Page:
In the world we generally see people take sides when in the middle of a debate. They believe one thing or the other. we see it all the time in politics, at work, at school, even in our families; disagreements where people listen to one side of the story and decide, “Yes, that’s true.”
How do we come to that conclusion though? If it’s with factual evidence then that’s fine but if it’s on the weight of a person’s argument, then we are only speculating. In this context there was a group of leaders that came up with the ideas that the people followed. These ideas came from scripture, the law of Moses but were interpreted by these power hungry leaders. The people who listened to what the religious leaders taught, believed it, lived their lives by it and were followers, which is again something we see in the world.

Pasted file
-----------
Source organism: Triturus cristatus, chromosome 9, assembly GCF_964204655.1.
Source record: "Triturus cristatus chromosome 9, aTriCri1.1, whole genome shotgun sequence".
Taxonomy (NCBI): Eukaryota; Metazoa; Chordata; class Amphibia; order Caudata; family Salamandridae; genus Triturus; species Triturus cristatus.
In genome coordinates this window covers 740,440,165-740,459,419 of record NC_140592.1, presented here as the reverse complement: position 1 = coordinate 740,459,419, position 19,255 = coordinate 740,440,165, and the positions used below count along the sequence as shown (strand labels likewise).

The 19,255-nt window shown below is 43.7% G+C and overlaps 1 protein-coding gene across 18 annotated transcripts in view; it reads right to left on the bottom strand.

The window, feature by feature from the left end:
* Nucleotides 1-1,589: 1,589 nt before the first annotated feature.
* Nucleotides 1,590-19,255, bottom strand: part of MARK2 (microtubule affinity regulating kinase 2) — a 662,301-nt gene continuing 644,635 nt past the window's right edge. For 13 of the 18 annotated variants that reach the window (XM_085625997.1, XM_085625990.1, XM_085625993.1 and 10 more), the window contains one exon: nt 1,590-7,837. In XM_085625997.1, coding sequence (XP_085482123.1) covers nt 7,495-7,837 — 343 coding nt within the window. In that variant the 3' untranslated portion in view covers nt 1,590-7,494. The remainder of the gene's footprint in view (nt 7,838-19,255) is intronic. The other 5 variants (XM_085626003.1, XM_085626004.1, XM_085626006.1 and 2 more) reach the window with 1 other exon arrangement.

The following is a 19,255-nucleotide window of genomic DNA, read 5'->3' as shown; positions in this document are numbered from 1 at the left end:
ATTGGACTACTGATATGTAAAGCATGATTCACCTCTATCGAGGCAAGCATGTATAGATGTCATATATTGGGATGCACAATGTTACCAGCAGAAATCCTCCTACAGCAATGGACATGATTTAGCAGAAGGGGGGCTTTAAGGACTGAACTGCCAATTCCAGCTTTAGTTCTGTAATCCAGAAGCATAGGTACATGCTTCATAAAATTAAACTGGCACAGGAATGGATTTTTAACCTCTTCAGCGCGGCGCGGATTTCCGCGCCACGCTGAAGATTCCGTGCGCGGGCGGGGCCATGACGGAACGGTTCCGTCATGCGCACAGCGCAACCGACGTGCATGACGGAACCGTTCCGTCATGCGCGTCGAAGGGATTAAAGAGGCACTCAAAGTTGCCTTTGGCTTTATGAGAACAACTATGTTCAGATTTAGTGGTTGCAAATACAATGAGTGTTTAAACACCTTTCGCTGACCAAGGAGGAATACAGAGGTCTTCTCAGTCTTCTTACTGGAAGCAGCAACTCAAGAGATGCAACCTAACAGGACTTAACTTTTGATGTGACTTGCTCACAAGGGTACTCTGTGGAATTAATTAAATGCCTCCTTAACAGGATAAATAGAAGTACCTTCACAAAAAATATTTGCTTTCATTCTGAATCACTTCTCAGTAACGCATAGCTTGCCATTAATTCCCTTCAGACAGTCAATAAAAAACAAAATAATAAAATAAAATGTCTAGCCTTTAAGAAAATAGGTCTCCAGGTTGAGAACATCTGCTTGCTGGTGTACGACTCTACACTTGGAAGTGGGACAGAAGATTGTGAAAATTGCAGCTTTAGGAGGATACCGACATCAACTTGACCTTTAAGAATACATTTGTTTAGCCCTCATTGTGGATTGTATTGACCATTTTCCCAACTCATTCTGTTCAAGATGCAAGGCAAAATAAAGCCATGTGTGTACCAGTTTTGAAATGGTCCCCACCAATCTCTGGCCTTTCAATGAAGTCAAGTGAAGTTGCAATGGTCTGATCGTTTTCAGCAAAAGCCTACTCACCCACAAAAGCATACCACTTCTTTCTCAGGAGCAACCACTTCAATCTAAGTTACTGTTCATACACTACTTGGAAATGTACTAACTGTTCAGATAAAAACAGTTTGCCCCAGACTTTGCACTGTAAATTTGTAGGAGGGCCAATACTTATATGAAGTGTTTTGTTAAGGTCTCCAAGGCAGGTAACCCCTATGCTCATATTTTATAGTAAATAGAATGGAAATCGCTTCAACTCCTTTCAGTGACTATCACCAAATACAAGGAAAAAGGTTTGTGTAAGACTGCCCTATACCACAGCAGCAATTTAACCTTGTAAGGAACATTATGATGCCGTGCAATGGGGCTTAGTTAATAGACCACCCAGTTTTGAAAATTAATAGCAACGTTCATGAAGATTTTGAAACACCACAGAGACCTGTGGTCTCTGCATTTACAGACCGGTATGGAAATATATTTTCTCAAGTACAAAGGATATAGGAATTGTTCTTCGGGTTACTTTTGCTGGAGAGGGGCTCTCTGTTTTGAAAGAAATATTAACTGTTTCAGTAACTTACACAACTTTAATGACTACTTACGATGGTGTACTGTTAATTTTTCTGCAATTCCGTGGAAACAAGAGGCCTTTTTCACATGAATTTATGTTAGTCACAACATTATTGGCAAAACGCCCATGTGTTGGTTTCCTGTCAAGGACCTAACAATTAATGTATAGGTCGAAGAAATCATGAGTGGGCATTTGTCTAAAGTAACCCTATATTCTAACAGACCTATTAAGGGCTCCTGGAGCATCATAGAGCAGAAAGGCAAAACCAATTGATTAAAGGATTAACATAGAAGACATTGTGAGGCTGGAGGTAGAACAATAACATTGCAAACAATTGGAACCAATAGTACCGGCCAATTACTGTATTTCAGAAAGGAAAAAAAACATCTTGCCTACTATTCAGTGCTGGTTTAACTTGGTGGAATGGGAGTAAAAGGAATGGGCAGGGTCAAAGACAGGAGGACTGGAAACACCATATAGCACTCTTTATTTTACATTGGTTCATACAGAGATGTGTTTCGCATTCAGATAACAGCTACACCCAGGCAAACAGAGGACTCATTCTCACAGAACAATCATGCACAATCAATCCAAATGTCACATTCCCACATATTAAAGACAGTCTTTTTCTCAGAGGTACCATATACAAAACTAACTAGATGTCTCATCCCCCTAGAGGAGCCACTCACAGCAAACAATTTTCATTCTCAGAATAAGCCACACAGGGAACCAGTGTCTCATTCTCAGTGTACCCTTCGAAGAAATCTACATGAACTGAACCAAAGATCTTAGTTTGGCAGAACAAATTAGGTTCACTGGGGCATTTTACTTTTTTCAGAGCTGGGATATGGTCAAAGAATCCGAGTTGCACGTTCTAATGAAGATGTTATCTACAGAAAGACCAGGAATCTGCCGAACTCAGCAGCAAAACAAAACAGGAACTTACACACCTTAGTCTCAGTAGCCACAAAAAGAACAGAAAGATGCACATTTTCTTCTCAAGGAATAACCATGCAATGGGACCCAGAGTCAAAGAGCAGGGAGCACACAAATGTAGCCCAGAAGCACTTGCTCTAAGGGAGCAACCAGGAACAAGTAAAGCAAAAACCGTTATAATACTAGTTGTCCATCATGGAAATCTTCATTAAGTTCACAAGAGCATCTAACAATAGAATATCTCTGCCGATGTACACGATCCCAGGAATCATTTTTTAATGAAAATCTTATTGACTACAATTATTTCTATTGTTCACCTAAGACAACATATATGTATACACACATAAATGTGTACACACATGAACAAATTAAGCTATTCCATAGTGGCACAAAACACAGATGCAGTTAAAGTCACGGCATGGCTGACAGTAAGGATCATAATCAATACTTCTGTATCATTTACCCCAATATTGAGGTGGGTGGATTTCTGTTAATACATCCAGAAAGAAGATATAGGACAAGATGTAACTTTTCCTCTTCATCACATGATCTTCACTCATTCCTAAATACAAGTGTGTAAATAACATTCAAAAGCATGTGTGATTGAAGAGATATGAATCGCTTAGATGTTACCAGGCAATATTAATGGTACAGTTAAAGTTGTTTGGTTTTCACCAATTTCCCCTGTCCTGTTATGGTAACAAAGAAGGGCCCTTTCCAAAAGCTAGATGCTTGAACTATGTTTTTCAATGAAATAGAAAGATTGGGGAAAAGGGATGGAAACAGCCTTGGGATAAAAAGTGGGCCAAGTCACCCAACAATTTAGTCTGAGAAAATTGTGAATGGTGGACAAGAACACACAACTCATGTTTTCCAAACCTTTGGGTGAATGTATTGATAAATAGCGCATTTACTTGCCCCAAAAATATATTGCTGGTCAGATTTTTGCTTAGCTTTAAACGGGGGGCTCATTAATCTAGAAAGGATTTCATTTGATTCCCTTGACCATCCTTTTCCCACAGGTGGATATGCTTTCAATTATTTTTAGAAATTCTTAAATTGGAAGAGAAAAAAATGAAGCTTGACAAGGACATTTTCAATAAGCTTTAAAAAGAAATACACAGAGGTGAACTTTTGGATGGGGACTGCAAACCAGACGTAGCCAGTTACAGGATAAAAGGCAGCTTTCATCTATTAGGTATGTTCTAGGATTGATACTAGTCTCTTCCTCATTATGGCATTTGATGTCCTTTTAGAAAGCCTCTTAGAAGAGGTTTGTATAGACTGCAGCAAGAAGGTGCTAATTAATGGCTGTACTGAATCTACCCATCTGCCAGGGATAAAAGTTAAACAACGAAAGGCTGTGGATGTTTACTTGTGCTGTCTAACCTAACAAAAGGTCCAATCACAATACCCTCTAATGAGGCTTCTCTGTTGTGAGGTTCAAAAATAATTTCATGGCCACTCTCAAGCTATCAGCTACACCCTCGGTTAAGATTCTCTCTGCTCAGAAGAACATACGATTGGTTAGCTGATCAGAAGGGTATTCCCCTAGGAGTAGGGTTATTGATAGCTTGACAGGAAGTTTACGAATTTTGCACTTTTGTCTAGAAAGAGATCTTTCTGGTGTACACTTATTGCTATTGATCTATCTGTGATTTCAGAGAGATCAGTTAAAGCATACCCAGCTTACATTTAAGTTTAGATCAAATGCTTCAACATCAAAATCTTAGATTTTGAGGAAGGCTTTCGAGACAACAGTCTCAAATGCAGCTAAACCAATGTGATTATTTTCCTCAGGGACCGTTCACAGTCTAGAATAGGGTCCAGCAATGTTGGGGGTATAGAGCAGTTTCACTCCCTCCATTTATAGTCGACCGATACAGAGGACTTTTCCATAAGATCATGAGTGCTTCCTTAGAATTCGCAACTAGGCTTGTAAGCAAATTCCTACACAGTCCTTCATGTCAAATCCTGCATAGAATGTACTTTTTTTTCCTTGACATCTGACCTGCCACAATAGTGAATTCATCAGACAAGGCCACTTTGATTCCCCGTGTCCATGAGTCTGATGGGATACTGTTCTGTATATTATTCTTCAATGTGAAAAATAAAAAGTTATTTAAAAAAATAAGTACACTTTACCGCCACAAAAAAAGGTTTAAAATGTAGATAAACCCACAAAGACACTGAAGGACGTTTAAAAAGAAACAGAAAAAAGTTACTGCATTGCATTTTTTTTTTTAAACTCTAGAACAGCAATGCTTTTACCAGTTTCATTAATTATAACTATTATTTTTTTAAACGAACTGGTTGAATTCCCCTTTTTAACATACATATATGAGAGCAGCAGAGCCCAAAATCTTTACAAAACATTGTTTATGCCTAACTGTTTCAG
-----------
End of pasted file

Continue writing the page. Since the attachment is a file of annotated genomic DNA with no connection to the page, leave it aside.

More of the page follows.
As we continue to see this debate unfold, there are many people throwing in lines of who Jesus might be and what He came to do. This is what is known as ‘speculation’. The problem with speculation is that they are developed without firm evidence. When we speculate we’re not totally sure that we’re right but the person with the loudest voice is normally the one that people will follow. Jesus deals with this so well by directing the people to the Father. Again though, they are unsure and we still have those with the loudest voices shouting their opinions and obtaining followers, which in this case were the people shouting, “You must be out of your mind! Who’s trying to kill you?”
The religious leaders knew that their plot was to do away with Jesus and they were using manipulation, controversy and speculation in an attempt to make Jesus look like a fool!
What we see here again is people with their eyes fixed upon people. We’ve talked about this time and time again but this week here’s some evidence of what happens when we keep our eyes on people and not on God – Division.